U.S. Sanctions On Africa Need an Overhaul

US sanctions in Africa needs an update. They’ve allowed Sudan to become pawn in the US election campaign. Plus the list of sanctioned individuals contains someone who has since died.

President Donald Trump has said the US will remove Sudan from a list of state sponsors of terrorism once Sudan follows through on its pledge to pay $335 million to American terror victims.

Sudan’s central bank said the funds were transferred on Tuesday.

The move is part of broader deal that could bring international loans and emergency financing needed to revive Sudan’s battered economy and help the country’s transition to democracy.

The US, under the administration of former President Barack Obama, lifted most economic sanctions against Sudan in 2017 but retained the country on its state sponsors of terrorism list.

There are reports that taking Sudan off the blacklist may also be dependent on Sudan normalizing relations with Israel – something which is expected to be announced in the coming days, according to Israeli media.

Having more countries recognize Israel is a diplomatic goal for President Trump who faces an election on November 3.

But this doesn’t have anything to do with the original reason for imposing the sanctions, says Theodore Murphy, director of the Africa program at the European Council for Foreign Relations.

“The reason for the sanctions was originally terrorism,” he told DW. “That doesn’t have anything to do with the recognition of Israel.”

And maintaining the sanctions against Sudan contradicts the US’s stated goal of supporting the new Sudan after the ouster of long-time president Omar al-Bashir. As long as Sudan remains on the terror list, however,r much needed investors will stay away.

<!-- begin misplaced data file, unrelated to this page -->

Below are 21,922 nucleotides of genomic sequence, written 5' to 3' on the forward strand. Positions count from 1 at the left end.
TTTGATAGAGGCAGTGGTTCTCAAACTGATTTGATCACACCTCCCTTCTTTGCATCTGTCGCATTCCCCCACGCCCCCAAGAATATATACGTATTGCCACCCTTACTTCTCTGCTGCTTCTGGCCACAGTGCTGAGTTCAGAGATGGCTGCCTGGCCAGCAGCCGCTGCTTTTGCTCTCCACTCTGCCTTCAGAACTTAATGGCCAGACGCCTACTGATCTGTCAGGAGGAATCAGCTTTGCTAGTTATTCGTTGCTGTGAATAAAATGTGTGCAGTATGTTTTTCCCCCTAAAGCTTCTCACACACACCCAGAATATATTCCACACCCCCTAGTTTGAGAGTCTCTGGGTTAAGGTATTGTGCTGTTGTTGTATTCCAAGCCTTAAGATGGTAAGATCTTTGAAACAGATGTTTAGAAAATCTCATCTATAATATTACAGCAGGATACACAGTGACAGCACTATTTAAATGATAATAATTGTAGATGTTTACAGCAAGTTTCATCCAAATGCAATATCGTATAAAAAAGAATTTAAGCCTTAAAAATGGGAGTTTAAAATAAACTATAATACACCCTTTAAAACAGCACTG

US has sanctions against nine African nations

The example of Sudan illustrates the vagaries of the US sanctions policy.

As well as Sudan, eight other African countries are on the US Treasury Department’s sanctions list, including Burundi, the Democratic Republic of Congo, Mali, Libya, Zimbabwe, Somalia, South Sudan and the Central African Republic.

The sanctions are mainly against individuals or companies and organizations for human rights violations or fueling a conflict. These include asset freezes as well as bans on travel or cooperations.

Independently from sanctions on states, the US can sanction individuals under the Global Magnitsky Act, which targets corrupt officials and practices and human rights violations. African citizens on the list include Yahya Jammeh, the former president of Gambia from 1996 to 2017, and his wife Zineb, as well as South Sudan’s First Vice President Taban Deng Gai.

Zimbabwe sanctions fall short of their goals

Some 141 individuals and companies, including current President Emmerson Mnangagwa are currently under US sanctions in Zimbabwe, which were first imposed in 2003.

It’s one of the US’s most unsuccessful sanctions programs, says Hilary Mossberg, an anti-money laundering expert at The Sentry, an organization which tracks dirty money from Africa.

The sanctions have “simply not been effective” in changing the attitudes or behavior of Zimbabwe’s political elite, she told DW.